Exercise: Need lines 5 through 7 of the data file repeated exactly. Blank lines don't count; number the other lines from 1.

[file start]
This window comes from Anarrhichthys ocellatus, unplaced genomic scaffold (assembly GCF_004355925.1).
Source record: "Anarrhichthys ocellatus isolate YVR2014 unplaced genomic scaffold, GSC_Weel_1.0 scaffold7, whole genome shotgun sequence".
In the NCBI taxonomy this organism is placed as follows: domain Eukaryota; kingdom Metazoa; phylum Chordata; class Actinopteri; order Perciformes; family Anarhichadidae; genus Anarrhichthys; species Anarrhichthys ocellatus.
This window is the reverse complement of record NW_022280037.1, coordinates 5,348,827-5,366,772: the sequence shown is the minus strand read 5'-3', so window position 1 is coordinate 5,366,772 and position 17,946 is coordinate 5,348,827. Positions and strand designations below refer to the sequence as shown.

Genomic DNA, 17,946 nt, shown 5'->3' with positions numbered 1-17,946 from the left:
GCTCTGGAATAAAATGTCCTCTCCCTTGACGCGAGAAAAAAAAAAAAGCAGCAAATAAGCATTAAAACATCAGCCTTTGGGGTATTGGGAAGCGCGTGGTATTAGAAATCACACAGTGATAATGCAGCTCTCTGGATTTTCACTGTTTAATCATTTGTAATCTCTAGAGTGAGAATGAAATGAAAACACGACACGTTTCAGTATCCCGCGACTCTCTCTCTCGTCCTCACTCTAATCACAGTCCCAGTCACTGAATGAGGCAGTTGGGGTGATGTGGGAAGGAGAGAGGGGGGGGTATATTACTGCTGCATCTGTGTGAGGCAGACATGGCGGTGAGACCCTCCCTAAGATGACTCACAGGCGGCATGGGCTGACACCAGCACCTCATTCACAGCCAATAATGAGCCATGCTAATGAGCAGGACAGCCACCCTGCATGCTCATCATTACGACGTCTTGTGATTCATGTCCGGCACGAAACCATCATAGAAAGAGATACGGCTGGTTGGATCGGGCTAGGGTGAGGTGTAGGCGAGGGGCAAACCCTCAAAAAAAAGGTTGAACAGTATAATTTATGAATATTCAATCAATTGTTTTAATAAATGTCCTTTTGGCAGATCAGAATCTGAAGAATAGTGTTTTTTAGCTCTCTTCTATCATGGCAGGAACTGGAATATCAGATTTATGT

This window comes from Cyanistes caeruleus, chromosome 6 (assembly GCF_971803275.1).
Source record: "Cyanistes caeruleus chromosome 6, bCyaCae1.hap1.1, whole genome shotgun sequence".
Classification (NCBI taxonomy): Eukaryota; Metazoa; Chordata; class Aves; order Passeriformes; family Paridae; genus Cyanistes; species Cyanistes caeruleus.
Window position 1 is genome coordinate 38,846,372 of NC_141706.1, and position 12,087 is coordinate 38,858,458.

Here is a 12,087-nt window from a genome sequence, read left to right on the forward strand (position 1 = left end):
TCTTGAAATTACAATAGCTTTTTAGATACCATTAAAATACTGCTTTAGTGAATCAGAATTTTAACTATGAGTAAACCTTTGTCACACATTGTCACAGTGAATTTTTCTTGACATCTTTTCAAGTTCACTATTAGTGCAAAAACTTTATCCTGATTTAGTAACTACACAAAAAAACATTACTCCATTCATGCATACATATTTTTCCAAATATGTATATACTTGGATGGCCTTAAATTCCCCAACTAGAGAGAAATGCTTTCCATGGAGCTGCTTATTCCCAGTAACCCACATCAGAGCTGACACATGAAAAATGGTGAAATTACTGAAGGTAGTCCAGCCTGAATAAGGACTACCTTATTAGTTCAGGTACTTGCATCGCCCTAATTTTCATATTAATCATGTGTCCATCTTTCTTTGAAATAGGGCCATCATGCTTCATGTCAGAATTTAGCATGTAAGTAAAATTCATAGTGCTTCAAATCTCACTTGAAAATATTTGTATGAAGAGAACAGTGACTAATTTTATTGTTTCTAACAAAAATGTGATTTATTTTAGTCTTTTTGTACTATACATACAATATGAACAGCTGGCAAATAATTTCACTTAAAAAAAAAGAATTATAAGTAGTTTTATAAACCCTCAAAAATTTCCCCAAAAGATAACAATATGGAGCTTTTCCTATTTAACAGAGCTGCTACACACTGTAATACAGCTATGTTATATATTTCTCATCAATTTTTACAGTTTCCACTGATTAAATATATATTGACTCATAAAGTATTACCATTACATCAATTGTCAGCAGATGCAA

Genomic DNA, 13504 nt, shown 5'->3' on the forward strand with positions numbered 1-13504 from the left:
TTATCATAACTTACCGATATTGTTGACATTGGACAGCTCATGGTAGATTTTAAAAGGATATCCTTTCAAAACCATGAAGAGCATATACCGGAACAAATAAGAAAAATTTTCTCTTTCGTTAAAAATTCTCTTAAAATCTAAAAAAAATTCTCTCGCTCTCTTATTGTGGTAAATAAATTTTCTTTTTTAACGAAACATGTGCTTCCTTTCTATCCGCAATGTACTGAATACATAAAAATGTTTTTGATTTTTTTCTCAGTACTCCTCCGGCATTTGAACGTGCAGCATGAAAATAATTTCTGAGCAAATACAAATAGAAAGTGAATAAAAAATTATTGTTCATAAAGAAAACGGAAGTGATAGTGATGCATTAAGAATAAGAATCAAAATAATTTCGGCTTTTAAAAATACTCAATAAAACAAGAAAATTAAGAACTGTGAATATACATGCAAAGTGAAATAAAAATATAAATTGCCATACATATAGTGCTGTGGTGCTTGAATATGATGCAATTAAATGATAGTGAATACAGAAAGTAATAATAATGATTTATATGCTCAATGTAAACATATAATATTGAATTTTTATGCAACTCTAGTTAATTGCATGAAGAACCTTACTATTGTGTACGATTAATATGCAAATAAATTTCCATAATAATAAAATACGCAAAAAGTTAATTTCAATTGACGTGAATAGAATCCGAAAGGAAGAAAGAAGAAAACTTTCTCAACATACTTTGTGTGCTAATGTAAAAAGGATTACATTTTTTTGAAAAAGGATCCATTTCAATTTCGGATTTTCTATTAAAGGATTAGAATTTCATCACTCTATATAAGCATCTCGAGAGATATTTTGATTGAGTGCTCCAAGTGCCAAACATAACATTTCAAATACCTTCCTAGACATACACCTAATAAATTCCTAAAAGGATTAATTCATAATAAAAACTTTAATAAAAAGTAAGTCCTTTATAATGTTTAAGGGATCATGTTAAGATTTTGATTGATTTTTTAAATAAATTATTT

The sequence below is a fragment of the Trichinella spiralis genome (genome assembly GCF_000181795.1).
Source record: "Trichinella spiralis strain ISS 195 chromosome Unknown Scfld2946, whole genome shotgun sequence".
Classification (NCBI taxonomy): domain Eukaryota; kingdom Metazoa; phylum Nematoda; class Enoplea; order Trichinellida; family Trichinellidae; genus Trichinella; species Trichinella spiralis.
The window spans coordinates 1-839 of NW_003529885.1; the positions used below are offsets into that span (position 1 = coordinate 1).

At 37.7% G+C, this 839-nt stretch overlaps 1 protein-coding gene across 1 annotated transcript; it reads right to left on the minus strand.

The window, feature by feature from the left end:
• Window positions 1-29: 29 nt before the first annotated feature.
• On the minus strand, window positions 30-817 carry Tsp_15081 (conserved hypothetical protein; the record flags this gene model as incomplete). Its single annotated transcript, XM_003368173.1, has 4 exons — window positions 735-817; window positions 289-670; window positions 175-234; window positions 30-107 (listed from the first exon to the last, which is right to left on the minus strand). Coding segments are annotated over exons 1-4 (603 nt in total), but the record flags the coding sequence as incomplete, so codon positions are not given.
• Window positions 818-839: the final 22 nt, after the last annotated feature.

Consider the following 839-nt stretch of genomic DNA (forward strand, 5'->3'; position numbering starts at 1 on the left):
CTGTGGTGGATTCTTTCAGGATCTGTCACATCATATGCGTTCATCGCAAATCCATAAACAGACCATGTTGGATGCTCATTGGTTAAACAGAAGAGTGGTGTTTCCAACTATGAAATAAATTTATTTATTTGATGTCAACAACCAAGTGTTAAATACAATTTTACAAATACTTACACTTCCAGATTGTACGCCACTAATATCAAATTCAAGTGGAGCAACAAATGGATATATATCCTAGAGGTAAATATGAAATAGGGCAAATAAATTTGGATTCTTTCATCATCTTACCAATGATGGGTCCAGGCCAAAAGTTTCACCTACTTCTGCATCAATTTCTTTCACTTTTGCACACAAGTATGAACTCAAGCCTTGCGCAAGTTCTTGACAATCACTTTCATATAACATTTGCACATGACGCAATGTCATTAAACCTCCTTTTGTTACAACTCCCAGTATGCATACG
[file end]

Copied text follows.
Genomic DNA, 17,946 nt, shown 5'->3' with positions numbered 1-17,946 from the left:
GCTCTGGAATAAAATGTCCTCTCCCTTGACGCGAGAAAAAAAAAAAAGCAGCAAATAAGCATTAAAACATCAGCCTTTGGGGTATTGGGAAGCGCGTGGTATTAGAAATCACACAGTGATAATGCAGCTCTCTGGATTTTCACTGTTTAATCATTTGTAATCTCTAGAGTGAGAATGAAATGAAAACACGACACGTTTCAGTATCCCGCGACTCTCTCTCTCGTCCTCACTCTAATCACAGTCCCAGTCACTGAATGAGGCAGTTGGGGTGATGTGGGAAGGAGAGAGGGGGGGGTATATTACTGCTGCATCTGTGTGAGGCAGACATGGCGGTGAGACCCTCCCTAAGATGACTCACAGGCGGCATGGGCTGACACCAGCACCTCATTCACAGCCAATAATGAGCCATGCTAATGAGCAGGACAGCCACCCTGCATGCTCATCATTACGACGTCTTGTGATTCATGTCCGGCACGAAACCATCATAGAAAGAGATACGGCTGGTTGGATCGGGCTAGGGTGAGGTGTAGGCGAGGGGCAAACCCTCAAAAAAAAGGTTGAACAGTATAATTTATGAATATTCAATCAATTGTTTTAATAAATGTCCTTTTGGCAGATCAGAATCTGAAGAATAGTGTTTTTTAGCTCTCTTCTATCATGGCAGGAACTGGAATATCAGATTTATGT

This window comes from Cyanistes caeruleus, chromosome 6 (assembly GCF_971803275.1).